Best smartphone cameras compared: iPhone X vs Galaxy Note 8, LG V30
Some jokingly call it the iPhone X-pensive or the iPhone 1000-dollars. Others wouldn't mind spending a grand on it, knowing that they'll be getting a technological marvel in return. Whichever side you're on, you'll probably agree with us when we say that the iPhone X is a remarkable phone – expensive, yes, but also exciting, futuristic, and gorgeously sculpted. In fact, Apple's greatest is so good at drawing attention with its design that one might easily overlook that outstanding camera at its back.
iPhone X review, and those of you who have read it already know that we're thoroughly impressed by its camera. We're now going to find out if the iPhone X camera is better than those on two of its rivals, namely the Galaxy Note 8 and the LG V30.We've already published our in-depth
Knowing well how these three cameras behave, the first scene in our camera comparison brings us no surprises whatsoever. The iPhone X favors a contrasty look, the Note 8 leans towards a more colorful presentation, while the LG V30 tries to keep things balanced and natural. Frankly speaking, all three photos look great, and it's difficult to pick a winner among them, but we think the V30 has a slight lead here with its neutral and faithful representation of the scene.
Familiar and heart-warming, the fall color palette is in full swing here, complemented by the soothing light of the setting sun. The scene was shot best by the iPhone X, which managed to accurately preserve the view's color tone while capturing plenty of detail along the way. Colors look less vivid in the Note 8's photo, and even less impressive in the picture out of the LG V30.
iPhones are known for their tendency to render a photo with colors warmer than they actually are. This next scene is a good example of that, as to the naked eye, the color of the rose and of the wall behind it are most realistic on the Note 8's and the V30's shot. We're not saying that the iPhone's photo looks bad or anything. It's just not as accurate as far as colors go, and it would still get plenty of likes if shared. Still, the Note 8 and the V30 deserve a slightly higher score this time because of their color accuracy.
Without a doubt, the Galaxy Note 8 has the lead in this next scene. Its photo is balanced and accurate overall, with plentiful detail and mostly accurate colors. The iPhone X, on the other hand, produced a photo with a rather unnatural appearance caused by excessive contrast. Meanwhile, the LG V30 went for a colder look, making my red jacket appear slightly pinkish.
Some scenes are easier to rate than others. This one, for instance, is a clear win for the iPhone X, all while serving as an example of how good its HDR photos can look. The photo out of the Galaxy Note 8 is also good in a way, but it looks gloomy in comparison, lacking that natural blueness of the hour after sunset. As for the LG V30, its image is cold and lacking in detail in the shadowy areas, even though the phone did use its HDR mode.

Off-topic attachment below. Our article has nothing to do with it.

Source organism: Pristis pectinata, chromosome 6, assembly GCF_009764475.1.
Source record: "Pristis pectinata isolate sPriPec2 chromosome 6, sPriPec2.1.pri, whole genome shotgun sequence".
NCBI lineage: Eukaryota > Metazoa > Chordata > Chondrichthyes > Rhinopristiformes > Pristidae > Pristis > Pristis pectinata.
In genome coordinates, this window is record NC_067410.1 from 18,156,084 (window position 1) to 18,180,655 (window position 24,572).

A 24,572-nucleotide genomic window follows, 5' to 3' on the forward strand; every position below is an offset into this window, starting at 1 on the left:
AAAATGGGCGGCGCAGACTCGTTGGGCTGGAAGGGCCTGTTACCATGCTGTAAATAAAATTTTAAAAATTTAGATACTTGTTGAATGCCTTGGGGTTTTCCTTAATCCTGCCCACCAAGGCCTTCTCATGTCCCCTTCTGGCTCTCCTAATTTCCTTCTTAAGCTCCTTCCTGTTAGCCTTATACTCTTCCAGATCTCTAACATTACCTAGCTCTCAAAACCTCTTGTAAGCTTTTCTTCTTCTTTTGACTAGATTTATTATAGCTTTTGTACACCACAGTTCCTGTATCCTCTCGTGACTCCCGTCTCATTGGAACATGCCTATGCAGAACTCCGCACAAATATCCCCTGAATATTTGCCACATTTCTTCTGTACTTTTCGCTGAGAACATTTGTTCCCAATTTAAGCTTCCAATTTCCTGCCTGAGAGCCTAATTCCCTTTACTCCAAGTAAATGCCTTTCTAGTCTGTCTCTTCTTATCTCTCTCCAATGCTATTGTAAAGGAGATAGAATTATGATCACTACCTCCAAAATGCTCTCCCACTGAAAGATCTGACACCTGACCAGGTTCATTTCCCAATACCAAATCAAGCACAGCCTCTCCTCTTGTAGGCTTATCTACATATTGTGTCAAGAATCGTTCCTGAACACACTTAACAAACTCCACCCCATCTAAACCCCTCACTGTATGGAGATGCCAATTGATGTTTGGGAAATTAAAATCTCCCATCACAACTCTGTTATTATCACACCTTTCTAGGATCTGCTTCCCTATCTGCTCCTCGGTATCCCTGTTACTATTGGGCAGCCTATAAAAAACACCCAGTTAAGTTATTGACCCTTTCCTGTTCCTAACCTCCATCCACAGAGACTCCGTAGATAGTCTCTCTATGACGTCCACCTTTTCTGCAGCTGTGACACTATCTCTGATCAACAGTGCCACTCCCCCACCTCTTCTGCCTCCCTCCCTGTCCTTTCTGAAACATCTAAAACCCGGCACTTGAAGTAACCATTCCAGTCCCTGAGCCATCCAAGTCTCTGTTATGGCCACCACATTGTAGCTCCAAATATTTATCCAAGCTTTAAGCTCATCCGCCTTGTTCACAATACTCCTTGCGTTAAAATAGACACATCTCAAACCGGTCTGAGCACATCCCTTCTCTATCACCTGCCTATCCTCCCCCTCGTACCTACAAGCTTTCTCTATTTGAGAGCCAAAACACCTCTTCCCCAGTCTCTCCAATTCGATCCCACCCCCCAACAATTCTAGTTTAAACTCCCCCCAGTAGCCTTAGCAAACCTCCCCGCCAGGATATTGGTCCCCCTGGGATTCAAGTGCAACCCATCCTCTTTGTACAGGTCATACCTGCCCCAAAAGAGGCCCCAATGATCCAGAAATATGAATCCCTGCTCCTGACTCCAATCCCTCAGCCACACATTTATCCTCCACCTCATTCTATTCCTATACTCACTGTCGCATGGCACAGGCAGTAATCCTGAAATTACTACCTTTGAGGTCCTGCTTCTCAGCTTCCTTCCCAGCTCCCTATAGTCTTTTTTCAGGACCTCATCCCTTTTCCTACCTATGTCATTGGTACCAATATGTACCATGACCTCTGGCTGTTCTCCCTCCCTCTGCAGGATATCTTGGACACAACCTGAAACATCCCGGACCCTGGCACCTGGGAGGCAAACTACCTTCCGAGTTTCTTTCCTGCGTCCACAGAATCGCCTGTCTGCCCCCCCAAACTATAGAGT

We're now entering low-light territory, starting with a set of photos we took at dinner time. The shot is actually trickier than it looks, as the restaurant we were at was illuminated by vintage incandescent bulbs, which are known for their warm light. Here the iPhone X took the most color-accurate image, while the V30 and the Note 8 introduced a slight greenish tint to their photos. Details, on the other hand, are exceptional with all three phones – not a surprise really since most phones do really well in closeups.
And here's another great shot out of the iPhone X. If we take a closer look, we can see that the Galaxy Note 8 may have picked up a bit more detail, but that has been sharpened more aggressively. Overall, the iPhone's photo comes closer to reality with its color tone, and that's what makes us favor it more. The photo out of the LG V30 is gloomier. It could have really used some more exposure to liven things up a bit.
We'd say that the Galaxy Note 8 has the upper hand this time around. At a glance, it seems to be tied with the iPhone X, but a closer look reveals that the Note 8's image is clearer and a bit more detailed. The LG V30, again, took a slightly darker image overall.
Picking a winner in this final scene is a bit harder than usual. On one hand, the iPhone X took a livelier photo, but the area around the lamp has suffered. The Note 8 exposed the image in a way that makes the light easier to discern, but the image isn't as bright overall. In any case, we'd say that the LG V30 is behind the two. As in the previous two low-light scenes, its photo could have really used some more exposure to bring out those details in the shadows.
Our previous camera comparison put the Samsung Galaxy Note 8 ahead of the iPhone 8 Plus, with only a tenth of a point's difference between the two. This time around it's the iPhone X in the lead, followed by the Galaxy Note 8 which is only a tenth behind. This does not necessarily confirm that the iPhone X is a better shooter than the iPhone 8 Plus. Rather, it reaffirms a statement that we've made already based on the negligible difference in the score: as far as every-day photos are concerned, the iPhone and the Note 8 are pretty much equally great as cameras and are highly unlikely to let you down regardless of which one you pick.
As for the LG V30, we feel like its camera has plenty of potential, and its hardware configuration goes to back up our words. However, it seems that something's holding it back from matching the results the iPhone and the Note 8 can achieve. That is most noticeable in low-light situations, where the V30 tends to take images darker in appearance, as well as in situations where HDR is applied. Perhaps a future software update can fix this? Until then, we guess the latest iPhones and Galaxies will share the spot as best cameras on a phone right now.
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